Being as obsessed with the fear of death as Mr Allen, it's something that I've written about before in the context of Chris Nolan's final Batman movie, the Dark Knight Rises. In that film, Batman is completely willing to lay down his life to protect his city, but what is really required of him is something much more challenging: to find the will not to die, but to live. To regain a fear of death. Like the Good Dinosaur, what the Dark Knight Rises shows so well is that fear can be a strength; it's something that can make life so much more worth living.

That's why I find it so difficult to understand the (very common) position that immortality should be avoided. Medical science has hinted at the possibility that, at some point in the next century, perhaps, ageing can be slowed and stopped. Yet some of my earliest memories involve being taught, earnestly, that death is not something to fear, that you can only achieve peace and happiness in life if you come to terms with the inevitability of its end. Many "wise" and "zen" philosophies (and of course religions) are built on this principle. But for the person who is happy to die, what kind of value can be placed on living?!

That's why I'd like to end this exceptionally strange monologue with a call to arms in support of research towards longevity and, hopefully immortality. Like my other hero, Game of Thrones' Arya, the correct response to death ought to be "not today!" We have the radical potential - just maybe - to be the first generation to truly embrace fear, embrace life, and to finally rage with some effectiveness against the dying of the light. And that should be a cause for hope.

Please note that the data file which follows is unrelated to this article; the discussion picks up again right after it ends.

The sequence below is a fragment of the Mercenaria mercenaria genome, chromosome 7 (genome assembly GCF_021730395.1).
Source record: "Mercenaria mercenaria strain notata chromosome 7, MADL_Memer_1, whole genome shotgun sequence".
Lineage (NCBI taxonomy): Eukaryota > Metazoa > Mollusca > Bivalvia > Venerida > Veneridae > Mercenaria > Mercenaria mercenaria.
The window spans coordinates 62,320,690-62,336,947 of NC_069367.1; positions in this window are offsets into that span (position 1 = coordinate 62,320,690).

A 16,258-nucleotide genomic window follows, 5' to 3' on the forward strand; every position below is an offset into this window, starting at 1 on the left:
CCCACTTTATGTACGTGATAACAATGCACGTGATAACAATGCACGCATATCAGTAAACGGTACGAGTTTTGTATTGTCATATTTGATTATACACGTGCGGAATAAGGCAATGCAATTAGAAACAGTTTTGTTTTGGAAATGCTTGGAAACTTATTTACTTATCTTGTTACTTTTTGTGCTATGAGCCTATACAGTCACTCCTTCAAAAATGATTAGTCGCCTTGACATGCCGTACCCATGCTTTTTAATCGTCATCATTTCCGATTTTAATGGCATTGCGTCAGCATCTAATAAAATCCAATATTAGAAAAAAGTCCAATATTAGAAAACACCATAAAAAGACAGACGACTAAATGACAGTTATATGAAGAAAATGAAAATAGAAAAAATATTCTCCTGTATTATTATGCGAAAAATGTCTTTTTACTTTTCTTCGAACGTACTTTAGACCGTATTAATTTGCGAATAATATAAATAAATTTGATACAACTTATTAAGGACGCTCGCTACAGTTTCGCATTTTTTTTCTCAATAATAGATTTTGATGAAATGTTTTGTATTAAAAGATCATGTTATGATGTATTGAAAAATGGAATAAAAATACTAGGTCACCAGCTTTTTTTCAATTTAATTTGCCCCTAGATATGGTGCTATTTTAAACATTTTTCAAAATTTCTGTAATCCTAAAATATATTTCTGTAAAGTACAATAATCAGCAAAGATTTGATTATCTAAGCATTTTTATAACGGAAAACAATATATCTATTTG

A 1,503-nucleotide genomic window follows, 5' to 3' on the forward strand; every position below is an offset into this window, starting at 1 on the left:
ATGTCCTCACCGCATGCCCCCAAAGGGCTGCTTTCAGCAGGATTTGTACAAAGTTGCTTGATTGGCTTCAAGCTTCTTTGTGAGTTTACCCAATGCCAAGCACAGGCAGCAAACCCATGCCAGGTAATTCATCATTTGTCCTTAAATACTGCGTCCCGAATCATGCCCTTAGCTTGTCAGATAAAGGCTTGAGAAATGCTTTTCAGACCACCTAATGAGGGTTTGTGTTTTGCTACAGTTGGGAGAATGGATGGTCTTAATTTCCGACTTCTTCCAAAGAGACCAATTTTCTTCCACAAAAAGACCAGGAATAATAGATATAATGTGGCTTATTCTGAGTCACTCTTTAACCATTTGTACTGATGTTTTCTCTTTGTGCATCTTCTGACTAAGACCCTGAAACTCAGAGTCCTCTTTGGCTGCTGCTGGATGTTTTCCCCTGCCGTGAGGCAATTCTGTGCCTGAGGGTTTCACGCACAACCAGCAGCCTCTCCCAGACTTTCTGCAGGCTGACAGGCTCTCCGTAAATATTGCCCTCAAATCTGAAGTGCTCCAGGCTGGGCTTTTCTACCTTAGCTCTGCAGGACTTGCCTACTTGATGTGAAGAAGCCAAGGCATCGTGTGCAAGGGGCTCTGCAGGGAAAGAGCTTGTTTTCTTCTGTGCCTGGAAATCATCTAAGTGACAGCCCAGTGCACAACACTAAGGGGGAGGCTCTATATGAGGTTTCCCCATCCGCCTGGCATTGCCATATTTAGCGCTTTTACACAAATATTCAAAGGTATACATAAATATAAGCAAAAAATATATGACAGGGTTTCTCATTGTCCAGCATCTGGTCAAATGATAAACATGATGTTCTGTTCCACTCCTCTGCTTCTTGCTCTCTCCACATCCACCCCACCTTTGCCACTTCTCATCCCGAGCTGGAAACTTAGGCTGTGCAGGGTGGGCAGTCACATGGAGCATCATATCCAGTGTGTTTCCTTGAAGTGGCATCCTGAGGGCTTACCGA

Thursday, 15 October 2015

Every obnoxious item that can be imagined

For some reason, although I like to think I have a wide range of interests, most of the articles on Wikipedia that really get me are historical. Maybe history is particularly suited to in-depth but not over-complex summaries in encyclopaedic style, relative to other subjects. I remember loving my history teacher at primary school because he literally just treated every class as a storytelling session. It was amazing.

The best bits of historical stories - like all stories - are the bits that you can relate to. When you manage to understand at some deep level that the people who went through the things being described weren't a special breed of cultural alien but basically normal humans like you and me. My very favourite example of this is the utterly brilliant and remarkably moving Michael Wood documentary bluntly titled the Story of England. All of history told through the archaeological and other records of a single town in Leicestershire.

The above is a preamble to today's Wikipedia article: Smithfield, London. I don't know about you, but I hardly ever go to Smithfield. It's a bit too close to the City to be something I'm ever likely to stumble across. And I have all my (non-existent) meat requirements met by Tesco Express. So in the spirit of inquiry, I ventured down there after reading the Wikipedia article and had a look. It was weird but strangely thrilling to find myself a tourist in my own city. I felt suddenly furtive, like I was trespassing and someone was sure to unmask me.